2011 Chevrolet Volt – click above for high-res image gallery

If you were told to set the price for the Chevrolet Volt, what number would you choose? We were recently discussing this question with our friend Jim Motavalli and realized that we're really glad we don't have this job. It's kind of a no-win situation. Here's why:

You might set the price too high. Everyone is worried that the Volt will be too expensive. Those of us who've followed the development of this car understand why – the very pricey battery pack has just a little bit to do with it – but most of the U.S. doesn't have much of a background knowledge about General Motors's halo car. They'll be learning about the car later this year when it actually goes on sale in select markets. A sticker price of, "OMG that's expensive!" will quickly turn people away. This, of course, must be avoided. Which brings in the obvious temptation to drop the price down to something very attractive. Which brings us to point number two.

You might set the price too low. GM has admitted that it will lose money on at least the first-generation Volt. So, no matter what (reasonable) price you choose, it'll be less than what it costs GM to make. Since this is a given, wouldn't it be tempting to go a little further and set the price at $29,999 after incentives. For one, you would break the $30k price barrier and GM could emblazon "Starting at $29,999" all over the advertising and really make the case that this is a plug-in car for everyone. But, if you do, how much extra will GM lose per car? Will the increased sales make up for the increased loss?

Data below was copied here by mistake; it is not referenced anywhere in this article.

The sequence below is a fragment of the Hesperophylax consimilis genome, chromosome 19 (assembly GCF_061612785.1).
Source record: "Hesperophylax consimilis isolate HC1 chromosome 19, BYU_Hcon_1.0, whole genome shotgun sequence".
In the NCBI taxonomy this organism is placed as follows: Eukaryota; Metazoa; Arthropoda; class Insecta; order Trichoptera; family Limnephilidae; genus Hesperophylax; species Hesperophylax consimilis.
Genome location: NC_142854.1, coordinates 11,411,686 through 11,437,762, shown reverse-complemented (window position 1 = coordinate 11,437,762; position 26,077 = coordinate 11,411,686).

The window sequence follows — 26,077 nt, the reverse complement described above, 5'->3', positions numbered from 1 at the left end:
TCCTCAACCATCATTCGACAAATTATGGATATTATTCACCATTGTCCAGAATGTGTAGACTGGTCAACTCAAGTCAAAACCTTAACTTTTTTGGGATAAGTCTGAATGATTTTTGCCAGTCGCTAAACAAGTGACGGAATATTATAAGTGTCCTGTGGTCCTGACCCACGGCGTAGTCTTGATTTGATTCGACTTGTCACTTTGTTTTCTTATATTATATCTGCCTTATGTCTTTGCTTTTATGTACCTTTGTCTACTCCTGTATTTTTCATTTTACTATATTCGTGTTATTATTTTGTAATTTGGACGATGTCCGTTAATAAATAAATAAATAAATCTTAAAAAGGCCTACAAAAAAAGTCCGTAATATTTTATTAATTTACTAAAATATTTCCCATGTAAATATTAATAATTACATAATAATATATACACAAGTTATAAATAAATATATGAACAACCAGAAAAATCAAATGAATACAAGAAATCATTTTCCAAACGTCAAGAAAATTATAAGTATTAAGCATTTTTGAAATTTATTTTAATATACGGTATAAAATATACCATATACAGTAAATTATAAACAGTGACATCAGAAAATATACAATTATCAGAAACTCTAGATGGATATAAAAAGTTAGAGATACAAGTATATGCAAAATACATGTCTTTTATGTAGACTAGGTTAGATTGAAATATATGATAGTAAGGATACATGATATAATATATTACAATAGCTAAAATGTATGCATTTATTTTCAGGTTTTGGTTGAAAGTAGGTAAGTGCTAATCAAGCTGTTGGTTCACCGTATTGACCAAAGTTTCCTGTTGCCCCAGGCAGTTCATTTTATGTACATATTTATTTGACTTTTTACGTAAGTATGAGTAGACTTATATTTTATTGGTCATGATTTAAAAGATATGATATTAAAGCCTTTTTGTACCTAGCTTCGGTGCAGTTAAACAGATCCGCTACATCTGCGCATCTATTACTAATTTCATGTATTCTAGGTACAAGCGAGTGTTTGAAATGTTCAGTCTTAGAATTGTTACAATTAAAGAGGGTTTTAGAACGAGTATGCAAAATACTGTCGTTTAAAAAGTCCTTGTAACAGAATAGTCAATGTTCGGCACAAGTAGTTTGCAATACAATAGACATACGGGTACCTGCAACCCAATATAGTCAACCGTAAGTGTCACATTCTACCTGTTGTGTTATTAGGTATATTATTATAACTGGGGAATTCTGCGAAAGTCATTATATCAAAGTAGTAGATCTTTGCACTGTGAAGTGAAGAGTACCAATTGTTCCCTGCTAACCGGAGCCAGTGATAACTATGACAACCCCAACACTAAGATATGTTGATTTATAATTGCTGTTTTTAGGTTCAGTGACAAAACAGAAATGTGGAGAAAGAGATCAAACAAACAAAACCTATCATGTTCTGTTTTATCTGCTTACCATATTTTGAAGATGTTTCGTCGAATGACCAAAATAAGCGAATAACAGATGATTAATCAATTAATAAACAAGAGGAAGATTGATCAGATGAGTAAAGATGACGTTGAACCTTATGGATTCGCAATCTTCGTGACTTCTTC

You might need to change the price not long after launch. No matter what you chose, changes in battery costs, economies of scale, customer demand (or a severe lack thereof) or any of a slew of other issue might force you to raise or lower the price not long after the Volt hits the market this November. If if does, then won't you look the fool.

It seems like the lesson here is that there's no obvious "right" price for the Volt. Low $30s after the tax credit is the most likely option, but different prices work for different groups, and what's best for the consumer might not be best for GM. With these constraints, just a few of the many considerations that need to go into setting the MSRP, where would you price the Volt?

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